French Press Coffee Is Good For You: Here’s Why

French Press Coffee Is Good For You: Here’s Why

French press coffee is essentially unfiltered. Unlike drip coffee that passes through a paper filter the coffee passes through a fine mesh strainer in a press pot leaving the oils in the cup. It leaves tiny bits of sediment too.

There are reasons to believe that these oils and bean particles can elevate cholesterol and potentially be bad for you but largely these findings are unsubstantiated.

To some extent the oils can be found in many forms of coffee including espresso and moka and other forms of steeped coffee. These oils are actually good for you and can help you feel energized. They actually make green bean coffee extract and sell it in the supplement isle. Many people buy this stuff simply for the stuff that paper filters remove from your cup.

The differences between french press coffee and moka pot coffee can be found here if you care to read more.

See this video for a quick look into how to brew french press coffee… and why you might want to aside from the health benefits.

What About Espress? Is It Healthy?

As for espresso, this is brewed very quickly so the difference is quite striking but overall you still get those oils which have many nutrients that have positive effects on your health.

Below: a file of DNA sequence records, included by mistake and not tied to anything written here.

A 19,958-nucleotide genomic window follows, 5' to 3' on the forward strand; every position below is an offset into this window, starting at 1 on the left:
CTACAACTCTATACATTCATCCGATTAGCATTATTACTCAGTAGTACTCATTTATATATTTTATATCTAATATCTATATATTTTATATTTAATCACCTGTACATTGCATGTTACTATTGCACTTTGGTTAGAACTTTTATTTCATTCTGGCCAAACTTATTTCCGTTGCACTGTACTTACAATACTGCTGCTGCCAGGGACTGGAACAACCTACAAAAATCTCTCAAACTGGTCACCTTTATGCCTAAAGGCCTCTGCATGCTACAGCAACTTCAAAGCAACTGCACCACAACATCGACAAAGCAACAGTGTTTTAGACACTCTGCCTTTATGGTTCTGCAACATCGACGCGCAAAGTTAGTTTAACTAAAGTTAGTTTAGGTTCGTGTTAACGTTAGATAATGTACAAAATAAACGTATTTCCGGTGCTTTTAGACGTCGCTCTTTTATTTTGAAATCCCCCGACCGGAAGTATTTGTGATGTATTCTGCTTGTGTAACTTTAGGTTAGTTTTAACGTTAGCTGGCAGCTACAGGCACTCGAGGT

Like me, you may have bumped into a lot of news stories giving you “horror like case studies” of how regularly drinking french press coffee can increase chances of cardiovascular type diseases and higher risk of cancer — with a general bleak outlook for your health.

However, as Dr. Rob Van Dam — an Assistant Professor in the Department of Nutrition (Harvard School of Public Health) found there isn’t actually a lot of scientific evidence to back these “stories” up & in actual fact there are “potential health benefits” to drinking french press coffee, which we will now discuss below.

  • Firstly (and this is by no means anything new) he suggests that regular coffee consumption can help protect you from Type 2 Diabetes.
  • Another study reports that it reduces the chances of getting cognitive diseases such as Parkinson’s disease & Alzheimer’s disease etc.
  • There is even evidence to suggest that it doesn’t actually promote cancer but actually fights against it & prevents it, particularly a strong case be made out for liver cancer.

Then in his very “latest study” he found not only does coffee not shorten your life it may in actual fact extend it, with regular coffee drinkers having a “lower risk of death” than those who didn’t drink it. Although it must be said, all the evidence is fresh and new (although is looking “good”), it is not confirmed. It is not like those who don’t like coffee must start drinking it, “for health reasons”.

A few warnings: He did also find though, that when drinking coffee it is best to brew it with a paper filter, this then removes a “harmful substance” that has proven to increase your LDL cholesterol. Also, there is an upper limit as to what is recommend ‘per day’ (as with everything in life we consume really) — but this isn’t really concerned with the caffeine concentration but rather our calorie limit for the day.